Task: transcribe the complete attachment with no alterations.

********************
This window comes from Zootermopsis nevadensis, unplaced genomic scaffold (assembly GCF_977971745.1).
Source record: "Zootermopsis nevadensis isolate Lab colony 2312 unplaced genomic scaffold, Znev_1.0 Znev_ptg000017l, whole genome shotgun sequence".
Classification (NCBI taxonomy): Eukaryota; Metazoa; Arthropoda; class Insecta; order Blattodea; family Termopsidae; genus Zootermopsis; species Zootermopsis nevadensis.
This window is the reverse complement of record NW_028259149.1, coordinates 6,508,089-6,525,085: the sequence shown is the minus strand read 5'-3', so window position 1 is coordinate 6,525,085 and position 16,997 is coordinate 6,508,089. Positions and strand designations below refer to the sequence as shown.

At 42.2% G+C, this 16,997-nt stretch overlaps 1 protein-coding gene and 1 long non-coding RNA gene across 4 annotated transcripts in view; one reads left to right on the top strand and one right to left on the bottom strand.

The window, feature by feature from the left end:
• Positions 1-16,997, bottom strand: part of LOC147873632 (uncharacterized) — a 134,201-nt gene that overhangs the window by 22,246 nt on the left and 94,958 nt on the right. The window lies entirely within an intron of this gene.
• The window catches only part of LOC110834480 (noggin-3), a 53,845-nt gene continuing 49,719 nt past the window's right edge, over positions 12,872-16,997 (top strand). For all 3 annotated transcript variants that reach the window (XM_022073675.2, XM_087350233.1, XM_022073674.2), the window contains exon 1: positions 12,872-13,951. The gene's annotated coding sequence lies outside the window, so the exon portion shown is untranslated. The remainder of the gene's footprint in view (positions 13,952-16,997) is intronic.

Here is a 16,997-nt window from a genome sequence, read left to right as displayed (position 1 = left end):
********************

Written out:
This window comes from Zootermopsis nevadensis, unplaced genomic scaffold (assembly GCF_977971745.1).
Source record: "Zootermopsis nevadensis isolate Lab colony 2312 unplaced genomic scaffold, Znev_1.0 Znev_ptg000017l, whole genome shotgun sequence".
Classification (NCBI taxonomy): Eukaryota; Metazoa; Arthropoda; class Insecta; order Blattodea; family Termopsidae; genus Zootermopsis; species Zootermopsis nevadensis.
This window is the reverse complement of record NW_028259149.1, coordinates 6,508,089-6,525,085: the sequence shown is the minus strand read 5'-3', so window position 1 is coordinate 6,525,085 and position 16,997 is coordinate 6,508,089. Positions and strand designations below refer to the sequence as shown.

At 42.2% G+C, this 16,997-nt stretch overlaps 1 protein-coding gene and 1 long non-coding RNA gene across 4 annotated transcripts in view; one reads left to right on the top strand and one right to left on the bottom strand.

The window, feature by feature from the left end:
• Positions 1-16,997, bottom strand: part of LOC147873632 (uncharacterized) — a 134,201-nt gene that overhangs the window by 22,246 nt on the left and 94,958 nt on the right. The window lies entirely within an intron of this gene.
• The window catches only part of LOC110834480 (noggin-3), a 53,845-nt gene continuing 49,719 nt past the window's right edge, over positions 12,872-16,997 (top strand). For all 3 annotated transcript variants that reach the window (XM_022073675.2, XM_087350233.1, XM_022073674.2), the window contains exon 1: positions 12,872-13,951. The gene's annotated coding sequence lies outside the window, so the exon portion shown is untranslated. The remainder of the gene's footprint in view (positions 13,952-16,997) is intronic.

Here is a 16,997-nt window from a genome sequence, read left to right as displayed (position 1 = left end):